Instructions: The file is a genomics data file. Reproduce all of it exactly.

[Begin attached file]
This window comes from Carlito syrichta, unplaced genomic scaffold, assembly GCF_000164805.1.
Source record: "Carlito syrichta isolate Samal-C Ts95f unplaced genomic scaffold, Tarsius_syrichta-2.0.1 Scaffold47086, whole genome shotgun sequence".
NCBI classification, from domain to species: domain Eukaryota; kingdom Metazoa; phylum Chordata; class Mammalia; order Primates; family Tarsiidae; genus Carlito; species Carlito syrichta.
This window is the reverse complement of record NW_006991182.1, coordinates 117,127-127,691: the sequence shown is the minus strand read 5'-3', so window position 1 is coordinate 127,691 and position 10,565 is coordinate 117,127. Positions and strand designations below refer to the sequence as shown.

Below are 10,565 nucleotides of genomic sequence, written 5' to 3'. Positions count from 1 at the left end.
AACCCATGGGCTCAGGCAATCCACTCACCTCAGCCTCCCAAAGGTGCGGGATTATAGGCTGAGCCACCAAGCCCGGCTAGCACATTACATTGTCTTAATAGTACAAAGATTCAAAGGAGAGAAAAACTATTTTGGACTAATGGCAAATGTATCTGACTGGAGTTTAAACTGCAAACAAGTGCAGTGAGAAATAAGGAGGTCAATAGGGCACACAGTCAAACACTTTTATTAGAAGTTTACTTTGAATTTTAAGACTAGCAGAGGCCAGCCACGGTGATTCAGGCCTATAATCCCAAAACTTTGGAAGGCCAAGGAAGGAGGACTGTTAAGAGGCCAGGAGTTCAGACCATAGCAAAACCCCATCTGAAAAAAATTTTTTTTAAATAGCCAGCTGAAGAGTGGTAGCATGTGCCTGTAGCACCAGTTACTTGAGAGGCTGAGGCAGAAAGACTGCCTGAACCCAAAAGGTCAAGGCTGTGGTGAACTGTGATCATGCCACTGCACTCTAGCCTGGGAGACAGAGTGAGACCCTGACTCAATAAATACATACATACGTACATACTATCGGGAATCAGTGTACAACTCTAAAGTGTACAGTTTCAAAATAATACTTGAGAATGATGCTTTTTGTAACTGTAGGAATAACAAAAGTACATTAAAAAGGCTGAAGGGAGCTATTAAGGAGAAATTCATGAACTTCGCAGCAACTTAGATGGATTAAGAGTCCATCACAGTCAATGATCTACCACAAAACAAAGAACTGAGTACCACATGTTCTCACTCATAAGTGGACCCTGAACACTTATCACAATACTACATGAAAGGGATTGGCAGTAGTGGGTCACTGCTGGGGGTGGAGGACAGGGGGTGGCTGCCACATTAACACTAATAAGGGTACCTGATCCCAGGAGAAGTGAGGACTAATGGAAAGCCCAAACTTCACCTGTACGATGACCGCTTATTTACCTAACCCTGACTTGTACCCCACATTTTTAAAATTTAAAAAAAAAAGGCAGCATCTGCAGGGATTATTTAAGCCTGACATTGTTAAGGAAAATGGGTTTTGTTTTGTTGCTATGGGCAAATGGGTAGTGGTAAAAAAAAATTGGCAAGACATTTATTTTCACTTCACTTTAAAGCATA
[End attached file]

This window comes from Carlito syrichta, unplaced genomic scaffold, assembly GCF_000164805.1.
Source record: "Carlito syrichta isolate Samal-C Ts95f unplaced genomic scaffold, Tarsius_syrichta-2.0.1 Scaffold47086, whole genome shotgun sequence".
NCBI classification, from domain to species: domain Eukaryota; kingdom Metazoa; phylum Chordata; class Mammalia; order Primates; family Tarsiidae; genus Carlito; species Carlito syrichta.
This window is the reverse complement of record NW_006991182.1, coordinates 117,127-127,691: the sequence shown is the minus strand read 5'-3', so window position 1 is coordinate 127,691 and position 10,565 is coordinate 117,127. Positions and strand designations below refer to the sequence as shown.

Below are 10,565 nucleotides of genomic sequence, written 5' to 3'. Positions count from 1 at the left end.
AACCCATGGGCTCAGGCAATCCACTCACCTCAGCCTCCCAAAGGTGCGGGATTATAGGCTGAGCCACCAAGCCCGGCTAGCACATTACATTGTCTTAATAGTACAAAGATTCAAAGGAGAGAAAAACTATTTTGGACTAATGGCAAATGTATCTGACTGGAGTTTAAACTGCAAACAAGTGCAGTGAGAAATAAGGAGGTCAATAGGGCACACAGTCAAACACTTTTATTAGAAGTTTACTTTGAATTTTAAGACTAGCAGAGGCCAGCCACGGTGATTCAGGCCTATAATCCCAAAACTTTGGAAGGCCAAGGAAGGAGGACTGTTAAGAGGCCAGGAGTTCAGACCATAGCAAAACCCCATCTGAAAAAAATTTTTTTTAAATAGCCAGCTGAAGAGTGGTAGCATGTGCCTGTAGCACCAGTTACTTGAGAGGCTGAGGCAGAAAGACTGCCTGAACCCAAAAGGTCAAGGCTGTGGTGAACTGTGATCATGCCACTGCACTCTAGCCTGGGAGACAGAGTGAGACCCTGACTCAATAAATACATACATACGTACATACTATCGGGAATCAGTGTACAACTCTAAAGTGTACAGTTTCAAAATAATACTTGAGAATGATGCTTTTTGTAACTGTAGGAATAACAAAAGTACATTAAAAAGGCTGAAGGGAGCTATTAAGGAGAAATTCATGAACTTCGCAGCAACTTAGATGGATTAAGAGTCCATCACAGTCAATGATCTACCACAAAACAAAGAACTGAGTACCACATGTTCTCACTCATAAGTGGACCCTGAACACTTATCACAATACTACATGAAAGGGATTGGCAGTAGTGGGTCACTGCTGGGGGTGGAGGACAGGGGGTGGCTGCCACATTAACACTAATAAGGGTACCTGATCCCAGGAGAAGTGAGGACTAATGGAAAGCCCAAACTTCACCTGTACGATGACCGCTTATTTACCTAACCCTGACTTGTACCCCACATTTTTAAAATTTAAAAAAAAAAGGCAGCATCTGCAGGGATTATTTAAGCCTGACATTGTTAAGGAAAATGGGTTTTGTTTTGTTGCTATGGGCAAATGGGTAGTGGTAAAAAAAAATTGGCAAGACATTTATTTTCACTTCACTTTAAAGCATA